Do you remember the feeling of being alone with your baby in your home for the first time? I do. When my mom left and my husband went back to work I panicked a little. The weightiness was severe. This tiny creature was completely dependent upon me. He was completely helpless without me.
The incarnation is commonly described by the phrase “God became man.” But the Christmas story, the nativity, verse 12 of Luke 2, causes us to pause and remember… God did not just become man… God became a baby. When he took on flesh, the Prince of Heaven, through whom all things were created, who had immeasurable riches and knowledge and power, gave up his ability to control his arms, to wipe his own bottom, and to meet his own needs.
We all have a desire for significance: to be beautiful, to be seen, to be of worth, to be accepted, and to be loved. And whether we acknowledge it or not, we’re all in a constant search of it. Our desire for significance motivated our career decisions, propelled our quest for our spouses, fueled our desires for children, and today keeps us measuring ourselves and our surroundings against social media, magazines, and each other.
The experience of being a mom cannot fully satisfy this longing for worth and significance… in fact for many of us it only intensifies our feelings of worthlessness and shame. While extraordinarily beautiful, holding the long awaited babe after 9 months of anticipation, like any of our other "if onlys," doesn’t prove to be some magical cure for our abiding ache. Some of the most powerful feelings of rejection I have ever felt were in the early days of my struggle to breastfeed. “What’s wrong with me? I’m his mom. Why doesn’t he want me?” Moms of "threenagers" lay down their lives for their kids only to hear them shout “I don’t like you! I want my daddy” when they don't get their way. And then there's the ever watching public eye. Older women make wounding “observations” or offer “advice” that just feels so unnatural and foreign to who we are.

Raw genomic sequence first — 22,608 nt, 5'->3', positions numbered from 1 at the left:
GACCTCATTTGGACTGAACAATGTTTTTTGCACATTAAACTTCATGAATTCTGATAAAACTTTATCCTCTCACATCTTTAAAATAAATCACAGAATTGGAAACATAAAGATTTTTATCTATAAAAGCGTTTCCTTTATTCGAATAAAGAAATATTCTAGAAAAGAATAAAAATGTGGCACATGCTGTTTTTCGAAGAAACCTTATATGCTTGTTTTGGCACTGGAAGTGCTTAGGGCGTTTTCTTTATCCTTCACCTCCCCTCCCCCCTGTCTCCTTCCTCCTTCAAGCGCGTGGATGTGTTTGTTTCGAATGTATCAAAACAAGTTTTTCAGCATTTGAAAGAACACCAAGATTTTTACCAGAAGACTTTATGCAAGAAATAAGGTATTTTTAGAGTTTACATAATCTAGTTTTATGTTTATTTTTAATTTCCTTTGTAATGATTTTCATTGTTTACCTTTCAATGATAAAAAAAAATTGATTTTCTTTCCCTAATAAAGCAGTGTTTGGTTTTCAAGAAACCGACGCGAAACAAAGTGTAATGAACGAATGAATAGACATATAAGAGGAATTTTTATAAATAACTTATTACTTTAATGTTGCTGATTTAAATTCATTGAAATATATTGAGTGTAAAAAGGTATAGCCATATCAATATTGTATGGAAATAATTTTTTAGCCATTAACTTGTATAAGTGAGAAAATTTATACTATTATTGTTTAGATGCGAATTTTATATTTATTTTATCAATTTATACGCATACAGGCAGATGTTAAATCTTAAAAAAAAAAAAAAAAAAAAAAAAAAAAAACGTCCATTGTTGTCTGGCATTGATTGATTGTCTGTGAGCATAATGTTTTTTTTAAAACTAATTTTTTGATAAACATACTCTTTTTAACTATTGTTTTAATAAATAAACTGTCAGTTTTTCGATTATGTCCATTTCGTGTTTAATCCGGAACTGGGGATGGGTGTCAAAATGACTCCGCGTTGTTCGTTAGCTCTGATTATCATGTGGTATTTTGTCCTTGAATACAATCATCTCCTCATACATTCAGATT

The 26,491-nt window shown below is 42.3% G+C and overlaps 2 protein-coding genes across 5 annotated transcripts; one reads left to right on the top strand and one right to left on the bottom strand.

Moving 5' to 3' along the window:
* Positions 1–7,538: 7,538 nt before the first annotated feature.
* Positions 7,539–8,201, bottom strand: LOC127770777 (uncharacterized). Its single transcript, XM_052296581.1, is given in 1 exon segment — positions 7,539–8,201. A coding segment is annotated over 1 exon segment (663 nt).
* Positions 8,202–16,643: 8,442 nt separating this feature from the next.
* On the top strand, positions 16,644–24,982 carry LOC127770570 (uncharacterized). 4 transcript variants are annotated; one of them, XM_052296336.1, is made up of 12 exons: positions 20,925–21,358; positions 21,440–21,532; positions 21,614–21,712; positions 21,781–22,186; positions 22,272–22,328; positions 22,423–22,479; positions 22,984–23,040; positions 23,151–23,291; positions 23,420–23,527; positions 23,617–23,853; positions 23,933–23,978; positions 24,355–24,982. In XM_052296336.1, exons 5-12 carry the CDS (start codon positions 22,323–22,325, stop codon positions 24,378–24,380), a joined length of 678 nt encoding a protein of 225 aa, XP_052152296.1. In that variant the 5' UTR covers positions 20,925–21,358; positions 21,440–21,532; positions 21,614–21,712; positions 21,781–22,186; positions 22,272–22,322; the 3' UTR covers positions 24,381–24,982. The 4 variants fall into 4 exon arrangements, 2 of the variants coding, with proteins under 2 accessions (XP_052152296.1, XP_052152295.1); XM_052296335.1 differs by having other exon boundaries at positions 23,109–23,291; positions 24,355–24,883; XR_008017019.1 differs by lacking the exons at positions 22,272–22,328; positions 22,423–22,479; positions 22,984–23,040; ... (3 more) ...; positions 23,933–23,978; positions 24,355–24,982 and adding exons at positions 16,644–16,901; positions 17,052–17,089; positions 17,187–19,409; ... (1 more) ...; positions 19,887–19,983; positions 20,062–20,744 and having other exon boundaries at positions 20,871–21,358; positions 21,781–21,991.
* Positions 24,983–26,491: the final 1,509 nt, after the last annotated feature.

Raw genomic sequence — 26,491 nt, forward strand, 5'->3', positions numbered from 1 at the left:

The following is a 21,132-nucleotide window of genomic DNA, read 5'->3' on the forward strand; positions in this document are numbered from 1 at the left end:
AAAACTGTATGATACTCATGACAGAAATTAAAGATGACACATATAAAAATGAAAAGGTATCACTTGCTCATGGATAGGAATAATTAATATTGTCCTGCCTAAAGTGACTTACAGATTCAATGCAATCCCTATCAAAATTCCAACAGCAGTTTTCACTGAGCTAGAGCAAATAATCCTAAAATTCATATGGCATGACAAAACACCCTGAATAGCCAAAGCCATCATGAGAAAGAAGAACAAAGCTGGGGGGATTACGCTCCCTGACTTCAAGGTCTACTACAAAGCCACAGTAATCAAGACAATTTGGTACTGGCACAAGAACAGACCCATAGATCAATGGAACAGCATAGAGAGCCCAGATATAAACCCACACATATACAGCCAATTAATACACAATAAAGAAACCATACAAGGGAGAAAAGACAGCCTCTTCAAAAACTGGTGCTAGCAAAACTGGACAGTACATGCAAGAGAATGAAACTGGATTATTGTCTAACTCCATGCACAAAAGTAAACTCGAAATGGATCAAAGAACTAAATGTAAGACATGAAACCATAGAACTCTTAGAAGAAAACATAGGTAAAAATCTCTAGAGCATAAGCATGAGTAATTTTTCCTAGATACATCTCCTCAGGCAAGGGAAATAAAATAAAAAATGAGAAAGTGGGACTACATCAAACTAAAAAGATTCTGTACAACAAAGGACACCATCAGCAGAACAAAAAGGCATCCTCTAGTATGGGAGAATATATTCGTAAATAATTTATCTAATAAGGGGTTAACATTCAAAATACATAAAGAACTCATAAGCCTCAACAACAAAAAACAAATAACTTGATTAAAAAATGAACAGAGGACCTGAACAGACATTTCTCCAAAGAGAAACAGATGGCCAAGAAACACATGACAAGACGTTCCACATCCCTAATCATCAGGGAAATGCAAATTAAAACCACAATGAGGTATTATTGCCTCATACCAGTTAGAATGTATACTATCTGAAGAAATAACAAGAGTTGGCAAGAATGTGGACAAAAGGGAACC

We fall into bed desperate (especially at the end of the longer feeling days) for someone to look at us and tell us how wonderful we are, how valuable we are, and how wanted we are when often we feel like failures, believe that others are better suited for the task, and get passed over for “daddy.” We will not find the true source of our worth and significance in the words of others, in the goings-on of our homes, or in the contents of our cribs. We will find it wrapped in swaddling clothes, and lying in a manger.
Do you know what you’re worth? You are worth the Prince of heaven forfeiting his throne, his majesty, and perfect fellowship with his father to become a baby; a baby who would grow to be a man, who would suffer and die a horribly painful death so that you could be with him forever. He gave up everything for you. That’s what you’re worth to the creator of the universe.
QUESTIONS FOR REFLECTION/ APPLICATION:
- What do you look to for significance and meaning that isn’t Jesus? Who do you long to “see” you, call you valuable, worthy, or wanted?
- Our worth because of Christ’s coming is easy to assent to intellectually in this moment, but hard to believe when we feel worthless. Practically speaking, how can we remind our souls of this truth?
Abbey Wedgeworth lives in the SC low country with her handsome husband and their 9 month old baby boy, Will. She is passionate about honesty, discipleship, and biblical literacy. She struggles to maintain hobbies since becoming a mama, among them: baking, sewing, making music, and writing. You can find some of that writing at gentleleading.com .